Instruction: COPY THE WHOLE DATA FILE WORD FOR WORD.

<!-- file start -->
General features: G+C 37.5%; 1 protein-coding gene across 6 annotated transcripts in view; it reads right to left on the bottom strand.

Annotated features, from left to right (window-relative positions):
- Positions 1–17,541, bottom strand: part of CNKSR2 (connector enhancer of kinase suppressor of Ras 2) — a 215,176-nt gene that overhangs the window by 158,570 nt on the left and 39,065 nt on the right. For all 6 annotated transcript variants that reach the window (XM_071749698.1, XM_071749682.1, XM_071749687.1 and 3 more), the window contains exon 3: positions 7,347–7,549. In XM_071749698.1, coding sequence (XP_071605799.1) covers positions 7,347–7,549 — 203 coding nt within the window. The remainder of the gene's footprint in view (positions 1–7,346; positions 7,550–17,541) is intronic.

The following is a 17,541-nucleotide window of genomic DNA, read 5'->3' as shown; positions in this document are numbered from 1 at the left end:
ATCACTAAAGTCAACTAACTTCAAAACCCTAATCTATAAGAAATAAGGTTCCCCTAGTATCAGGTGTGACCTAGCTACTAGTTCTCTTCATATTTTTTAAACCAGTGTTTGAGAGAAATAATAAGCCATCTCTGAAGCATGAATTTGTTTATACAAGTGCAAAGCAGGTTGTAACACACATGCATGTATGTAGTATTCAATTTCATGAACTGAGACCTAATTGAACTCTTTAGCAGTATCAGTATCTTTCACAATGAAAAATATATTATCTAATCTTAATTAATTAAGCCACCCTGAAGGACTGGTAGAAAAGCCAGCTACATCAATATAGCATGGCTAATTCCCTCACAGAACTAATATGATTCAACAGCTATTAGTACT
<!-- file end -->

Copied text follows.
General features: G+C 37.5%; 1 protein-coding gene across 6 annotated transcripts in view; it reads right to left on the bottom strand.

Annotated features, from left to right (window-relative positions):
- Positions 1–17,541, bottom strand: part of CNKSR2 (connector enhancer of kinase suppressor of Ras 2) — a 215,176-nt gene that overhangs the window by 158,570 nt on the left and 39,065 nt on the right. For all 6 annotated transcript variants that reach the window (XM_071749698.1, XM_071749682.1, XM_071749687.1 and 3 more), the window contains exon 3: positions 7,347–7,549. In XM_071749698.1, coding sequence (XP_071605799.1) covers positions 7,347–7,549 — 203 coding nt within the window. The remainder of the gene's footprint in view (positions 1–7,346; positions 7,550–17,541) is intronic.

The following is a 17,541-nucleotide window of genomic DNA, read 5'->3' as shown; positions in this document are numbered from 1 at the left end:
ATCACTAAAGTCAACTAACTTCAAAACCCTAATCTATAAGAAATAAGGTTCCCCTAGTATCAGGTGTGACCTAGCTACTAGTTCTCTTCATATTTTTTAAACCAGTGTTTGAGAGAAATAATAAGCCATCTCTGAAGCATGAATTTGTTTATACAAGTGCAAAGCAGGTTGTAACACACATGCATGTATGTAGTATTCAATTTCATGAACTGAGACCTAATTGAACTCTTTAGCAGTATCAGTATCTTTCACAATGAAAAATATATTATCTAATCTTAATTAATTAAGCCACCCTGAAGGACTGGTAGAAAAGCCAGCTACATCAATATAGCATGGCTAATTCCCTCACAGAACTAATATGATTCAACAGCTATTAGTACT